Swift is designed to be safer than C-based programming languages. For example, Swift is a type safe language, that uses compile-time type checking to help catch errors early in the development process. And Swift uses type inference to enable the compiler to deduce types, requiring far fewer explicit type declarations.
Another language feature that enhances safety is the optional. When you declare an instance in Swift, that instance must have a valid value for its type. If that instance can potentially be nil, then it must be declared as an optional. This enables the compiler to distinguish between required and optional instances, which helps developers reason about the suitable use and proper handling of a nil condition.
In the code below, message1 and message2 are Swift String variables. The variable message1 is declared to be a String explicitly, while message2 uses type inference based upon its assignment to a String literal. Because a String is not optional in Swift, the compiler throws an error if you assign nil.
In the case where it is valid for a String to contain a nil value, that instance must be declared as an optional String. You declare that an instance is optional by following its type with a question mark (e.g. String?, Int?, MyStruct?, MyClass?, etc.). The variable message3 is an optional String, so it can be set to nil without a compiler error.
Unlike Objective-C, which only allows objects to be nil, optionals can be used with any type in Swift. You can think of an optional as a container or box around the type. The box can either be empty (nil) or contain an instance of the specified type. If the optional contains an instance, it must be unwrapped to access the instance.
One way to unwrap an optional is to use forced unwrapping. You can force unwrap an optional by appending an exclamation mark to the end of the optional. However, this approach does come with a big risk. If you force unwrap an optional that is nil, the app will crash! It is therefore recommended that you avoid forced unwrapping whenever possible.
In the code below, forced unwrapping is used to unwrap the optional String message. When message contains a String, the optional is unwrapped and assigned to temp1. However, when message is nil, the forced unwrapping causes a runtime trap. To address this, we could do a nil check before we force unwrap an optional. But Swift provides a better alternative called optional binding.
Optional binding is a pattern that is used to detect whether or not an optional contains a value. Using an if, while, or guard statement, optional binding will perform the nil check and extract the unwrapped value into a temporary instance if it is not nil. Optional binding can be done with the let keyword to create a constant, or the var keyword to create a variable.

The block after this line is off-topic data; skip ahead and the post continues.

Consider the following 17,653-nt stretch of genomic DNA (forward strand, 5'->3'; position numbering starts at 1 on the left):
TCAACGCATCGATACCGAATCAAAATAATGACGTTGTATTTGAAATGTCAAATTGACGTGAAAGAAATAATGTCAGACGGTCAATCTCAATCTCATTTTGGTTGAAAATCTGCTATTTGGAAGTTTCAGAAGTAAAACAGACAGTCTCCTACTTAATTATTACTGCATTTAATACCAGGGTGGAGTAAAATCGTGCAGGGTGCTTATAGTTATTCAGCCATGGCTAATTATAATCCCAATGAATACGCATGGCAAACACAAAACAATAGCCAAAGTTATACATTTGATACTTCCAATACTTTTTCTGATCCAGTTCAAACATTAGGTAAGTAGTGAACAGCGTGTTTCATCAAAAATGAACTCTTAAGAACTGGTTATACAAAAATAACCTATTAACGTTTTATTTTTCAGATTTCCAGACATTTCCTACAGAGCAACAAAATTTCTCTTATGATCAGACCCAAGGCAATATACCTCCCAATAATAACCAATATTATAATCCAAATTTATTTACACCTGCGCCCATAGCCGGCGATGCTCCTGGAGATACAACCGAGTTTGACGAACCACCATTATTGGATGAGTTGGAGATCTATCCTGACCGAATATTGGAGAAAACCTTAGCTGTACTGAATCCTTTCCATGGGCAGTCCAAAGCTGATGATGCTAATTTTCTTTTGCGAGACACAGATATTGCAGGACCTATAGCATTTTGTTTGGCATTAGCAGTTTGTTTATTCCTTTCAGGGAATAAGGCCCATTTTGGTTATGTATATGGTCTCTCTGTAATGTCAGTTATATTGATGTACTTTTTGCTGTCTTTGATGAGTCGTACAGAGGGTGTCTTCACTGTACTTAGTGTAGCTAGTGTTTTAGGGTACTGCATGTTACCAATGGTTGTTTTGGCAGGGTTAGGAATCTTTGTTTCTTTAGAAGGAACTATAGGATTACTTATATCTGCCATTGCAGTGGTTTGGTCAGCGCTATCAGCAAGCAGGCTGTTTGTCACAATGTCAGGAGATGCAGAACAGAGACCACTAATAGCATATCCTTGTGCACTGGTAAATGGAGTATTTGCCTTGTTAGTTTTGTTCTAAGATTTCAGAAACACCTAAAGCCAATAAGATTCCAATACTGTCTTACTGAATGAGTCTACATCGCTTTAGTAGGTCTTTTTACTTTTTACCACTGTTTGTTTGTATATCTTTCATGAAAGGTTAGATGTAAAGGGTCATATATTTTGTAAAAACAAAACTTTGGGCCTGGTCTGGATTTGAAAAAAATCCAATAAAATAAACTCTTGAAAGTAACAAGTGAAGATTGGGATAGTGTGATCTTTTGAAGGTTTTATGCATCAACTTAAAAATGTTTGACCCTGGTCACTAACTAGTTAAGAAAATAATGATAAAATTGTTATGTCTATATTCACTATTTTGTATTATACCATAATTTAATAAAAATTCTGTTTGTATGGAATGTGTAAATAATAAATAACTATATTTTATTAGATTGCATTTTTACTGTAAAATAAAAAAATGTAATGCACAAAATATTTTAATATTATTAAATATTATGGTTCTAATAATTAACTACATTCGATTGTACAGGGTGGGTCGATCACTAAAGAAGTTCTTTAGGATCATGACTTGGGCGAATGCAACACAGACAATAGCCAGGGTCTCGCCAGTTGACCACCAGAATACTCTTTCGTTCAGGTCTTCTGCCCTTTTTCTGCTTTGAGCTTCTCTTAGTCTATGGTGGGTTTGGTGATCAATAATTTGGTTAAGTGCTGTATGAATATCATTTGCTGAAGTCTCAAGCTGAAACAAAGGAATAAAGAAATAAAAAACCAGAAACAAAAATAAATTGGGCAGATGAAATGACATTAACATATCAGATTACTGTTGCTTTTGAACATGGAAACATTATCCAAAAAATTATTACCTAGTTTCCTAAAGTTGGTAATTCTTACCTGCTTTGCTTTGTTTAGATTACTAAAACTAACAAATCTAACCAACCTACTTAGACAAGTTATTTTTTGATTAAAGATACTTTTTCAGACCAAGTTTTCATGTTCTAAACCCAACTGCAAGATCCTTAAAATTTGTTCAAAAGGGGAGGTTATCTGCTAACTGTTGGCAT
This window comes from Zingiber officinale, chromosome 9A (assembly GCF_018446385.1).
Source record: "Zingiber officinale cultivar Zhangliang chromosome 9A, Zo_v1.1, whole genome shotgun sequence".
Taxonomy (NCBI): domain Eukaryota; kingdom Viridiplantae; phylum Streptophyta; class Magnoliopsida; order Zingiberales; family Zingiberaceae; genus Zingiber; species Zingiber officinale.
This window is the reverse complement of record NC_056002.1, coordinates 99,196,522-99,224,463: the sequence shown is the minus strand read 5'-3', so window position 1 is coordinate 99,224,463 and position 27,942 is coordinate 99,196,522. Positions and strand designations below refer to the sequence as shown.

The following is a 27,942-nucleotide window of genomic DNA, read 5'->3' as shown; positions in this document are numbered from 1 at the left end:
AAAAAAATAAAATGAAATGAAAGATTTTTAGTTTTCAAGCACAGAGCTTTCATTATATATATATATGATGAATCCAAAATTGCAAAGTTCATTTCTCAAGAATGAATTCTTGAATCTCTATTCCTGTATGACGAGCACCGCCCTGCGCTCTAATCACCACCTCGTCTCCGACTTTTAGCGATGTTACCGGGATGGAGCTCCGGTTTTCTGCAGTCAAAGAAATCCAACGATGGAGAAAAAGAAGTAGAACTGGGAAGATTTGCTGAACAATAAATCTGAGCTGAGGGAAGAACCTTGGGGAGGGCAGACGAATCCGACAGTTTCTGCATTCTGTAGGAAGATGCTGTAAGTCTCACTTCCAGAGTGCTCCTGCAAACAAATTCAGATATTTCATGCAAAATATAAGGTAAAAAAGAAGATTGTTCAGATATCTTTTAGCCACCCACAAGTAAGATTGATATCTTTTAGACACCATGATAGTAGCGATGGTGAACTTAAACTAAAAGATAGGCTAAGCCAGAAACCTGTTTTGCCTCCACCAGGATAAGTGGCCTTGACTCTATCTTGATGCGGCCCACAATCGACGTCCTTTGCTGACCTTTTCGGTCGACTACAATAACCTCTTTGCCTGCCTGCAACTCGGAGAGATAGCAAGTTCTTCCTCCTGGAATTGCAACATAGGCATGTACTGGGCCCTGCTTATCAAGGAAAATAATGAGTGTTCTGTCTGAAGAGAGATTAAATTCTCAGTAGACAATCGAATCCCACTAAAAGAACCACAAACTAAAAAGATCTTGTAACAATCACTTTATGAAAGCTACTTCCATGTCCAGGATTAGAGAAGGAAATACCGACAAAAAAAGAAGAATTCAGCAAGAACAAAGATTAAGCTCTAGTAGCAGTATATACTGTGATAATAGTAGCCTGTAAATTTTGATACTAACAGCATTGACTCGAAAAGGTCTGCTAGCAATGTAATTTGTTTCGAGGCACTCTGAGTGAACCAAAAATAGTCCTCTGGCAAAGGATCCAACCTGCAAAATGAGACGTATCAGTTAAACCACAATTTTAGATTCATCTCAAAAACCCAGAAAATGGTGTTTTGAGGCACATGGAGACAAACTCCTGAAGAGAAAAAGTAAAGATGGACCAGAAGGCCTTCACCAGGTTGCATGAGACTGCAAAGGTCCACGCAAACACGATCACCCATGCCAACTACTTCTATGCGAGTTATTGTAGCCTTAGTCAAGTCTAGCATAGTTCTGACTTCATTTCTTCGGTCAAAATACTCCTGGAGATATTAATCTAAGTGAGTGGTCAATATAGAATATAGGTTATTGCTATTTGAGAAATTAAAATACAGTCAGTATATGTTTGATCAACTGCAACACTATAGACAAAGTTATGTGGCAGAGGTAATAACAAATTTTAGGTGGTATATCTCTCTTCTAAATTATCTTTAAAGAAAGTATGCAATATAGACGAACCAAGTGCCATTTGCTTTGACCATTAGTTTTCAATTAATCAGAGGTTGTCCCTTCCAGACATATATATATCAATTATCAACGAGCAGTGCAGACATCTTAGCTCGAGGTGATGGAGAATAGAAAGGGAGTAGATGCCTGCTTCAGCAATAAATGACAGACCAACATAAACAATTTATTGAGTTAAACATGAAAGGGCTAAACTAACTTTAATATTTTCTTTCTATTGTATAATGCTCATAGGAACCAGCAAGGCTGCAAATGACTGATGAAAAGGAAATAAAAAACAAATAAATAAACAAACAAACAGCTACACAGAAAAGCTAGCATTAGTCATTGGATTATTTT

In the code below, optional binding is used on the optional String message. The first example uses “if let” to bind the value to a temporary constant named temp1. This new constant is a String, and is available within the scope of the if statement. The second example is similar, except it uses same-name shadowing, which creates a non-optional instance with the same name as the optional. Same-name shadowing is a recommended convention that helps with code clarity, and protects against unintentional shadowing of symbols in the parent scope. The third and fourth examples demonstrate optional binding used with a variable and a guard statement.
It is often the case that an operation requires the availability of multiple optionals. In this case you could use nested “if let” statements, each one handling a single optional instance. However, nested optional binding can result in code that is so convoluted that it has come to be know as the “Pyramid of Doom”. To address this, Swift supports unwrapping multiple optionals in a single statement.
In this next code sample, we create an optional instance of a custom struct named Response. The struct itself contains two optional instance variables named code and message. The first example uses nested optional binding to conditionally access the instance variables. The second example illustrates how unwrapping multiple optionals accomplishes this in a much cleaner way. The third example demonstrates how you can include additional checks in order to specify more conditions in a concise way.
Optional chaining is a mechanism for querying properties and methods on an optional, without unwrapping the optional. Multiple queries can be chained together in a single statement. If any optional in the chain is nil, then the statement will return nil. If none of the optionals in the chain are nil, then the statement will return a non-nil optional. It is important to understand that the result is always an optional, even if the property or method returns a non-optional value.
In the code below, optional chaining is used to query the properties of the Response struct. In the first example, the query returns a response code of 500. Notice that an optional Int is returned, even though the code property of the Response struct is a non-optional Int. In the second example the response instance is non-nil, but because the message property is nil, the query chain returns a nil. The third example shows how multilevel optional chaining can be used to drill down and query properties of optional properties.
This post has covered the basics of using optionals in Swift. There is more to learn though, like using the nil-coalescing operator to assign default values, and initializing classes with implicitly unwrapped optionals. These topics and more can be found online in the Swift Programming Language Guide. You might also want to explore the Swift resources from Apple, and the Swift open-source project.
Note: Code samples were written using Swift 3.0.2 and Xcode 8.2.1.
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